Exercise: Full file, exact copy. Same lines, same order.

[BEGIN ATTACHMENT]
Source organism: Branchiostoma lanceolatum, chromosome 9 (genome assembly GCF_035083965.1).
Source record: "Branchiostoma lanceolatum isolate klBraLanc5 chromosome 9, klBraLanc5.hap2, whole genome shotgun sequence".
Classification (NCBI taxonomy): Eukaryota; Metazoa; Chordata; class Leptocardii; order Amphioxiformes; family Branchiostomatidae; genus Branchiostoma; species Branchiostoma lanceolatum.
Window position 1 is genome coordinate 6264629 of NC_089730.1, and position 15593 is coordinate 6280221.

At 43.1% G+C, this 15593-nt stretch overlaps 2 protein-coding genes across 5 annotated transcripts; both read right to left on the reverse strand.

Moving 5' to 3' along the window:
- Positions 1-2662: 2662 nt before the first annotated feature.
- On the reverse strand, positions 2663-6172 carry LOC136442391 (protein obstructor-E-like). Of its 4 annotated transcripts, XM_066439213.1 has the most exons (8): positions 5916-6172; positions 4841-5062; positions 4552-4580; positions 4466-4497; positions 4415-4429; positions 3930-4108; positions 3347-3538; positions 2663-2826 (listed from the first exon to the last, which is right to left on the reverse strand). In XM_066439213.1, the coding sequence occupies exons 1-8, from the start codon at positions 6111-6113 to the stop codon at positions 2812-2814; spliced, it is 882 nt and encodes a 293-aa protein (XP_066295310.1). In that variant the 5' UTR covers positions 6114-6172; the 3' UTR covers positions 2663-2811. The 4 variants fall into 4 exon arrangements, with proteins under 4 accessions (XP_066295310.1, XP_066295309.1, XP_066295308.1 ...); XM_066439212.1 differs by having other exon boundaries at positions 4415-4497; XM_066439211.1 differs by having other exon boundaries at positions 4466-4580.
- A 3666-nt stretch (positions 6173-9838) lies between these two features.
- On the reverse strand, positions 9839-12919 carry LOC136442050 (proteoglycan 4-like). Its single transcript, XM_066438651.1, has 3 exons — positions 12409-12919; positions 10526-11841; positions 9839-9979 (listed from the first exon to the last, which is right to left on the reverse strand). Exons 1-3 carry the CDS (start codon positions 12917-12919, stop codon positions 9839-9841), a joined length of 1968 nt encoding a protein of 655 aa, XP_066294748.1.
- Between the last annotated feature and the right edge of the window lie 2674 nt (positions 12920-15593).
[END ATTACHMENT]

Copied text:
Source organism: Branchiostoma lanceolatum, chromosome 9 (genome assembly GCF_035083965.1).
Source record: "Branchiostoma lanceolatum isolate klBraLanc5 chromosome 9, klBraLanc5.hap2, whole genome shotgun sequence".
Classification (NCBI taxonomy): Eukaryota; Metazoa; Chordata; class Leptocardii; order Amphioxiformes; family Branchiostomatidae; genus Branchiostoma; species Branchiostoma lanceolatum.
Window position 1 is genome coordinate 6264629 of NC_089730.1, and position 15593 is coordinate 6280221.

At 43.1% G+C, this 15593-nt stretch overlaps 2 protein-coding genes across 5 annotated transcripts; both read right to left on the reverse strand.

Moving 5' to 3' along the window:
- Positions 1-2662: 2662 nt before the first annotated feature.
- On the reverse strand, positions 2663-6172 carry LOC136442391 (protein obstructor-E-like). Of its 4 annotated transcripts, XM_066439213.1 has the most exons (8): positions 5916-6172; positions 4841-5062; positions 4552-4580; positions 4466-4497; positions 4415-4429; positions 3930-4108; positions 3347-3538; positions 2663-2826 (listed from the first exon to the last, which is right to left on the reverse strand). In XM_066439213.1, the coding sequence occupies exons 1-8, from the start codon at positions 6111-6113 to the stop codon at positions 2812-2814; spliced, it is 882 nt and encodes a 293-aa protein (XP_066295310.1). In that variant the 5' UTR covers positions 6114-6172; the 3' UTR covers positions 2663-2811. The 4 variants fall into 4 exon arrangements, with proteins under 4 accessions (XP_066295310.1, XP_066295309.1, XP_066295308.1 ...); XM_066439212.1 differs by having other exon boundaries at positions 4415-4497; XM_066439211.1 differs by having other exon boundaries at positions 4466-4580.
- A 3666-nt stretch (positions 6173-9838) lies between these two features.
- On the reverse strand, positions 9839-12919 carry LOC136442050 (proteoglycan 4-like). Its single transcript, XM_066438651.1, has 3 exons — positions 12409-12919; positions 10526-11841; positions 9839-9979 (listed from the first exon to the last, which is right to left on the reverse strand). Exons 1-3 carry the CDS (start codon positions 12917-12919, stop codon positions 9839-9841), a joined length of 1968 nt encoding a protein of 655 aa, XP_066294748.1.
- Between the last annotated feature and the right edge of the window lie 2674 nt (positions 12920-15593).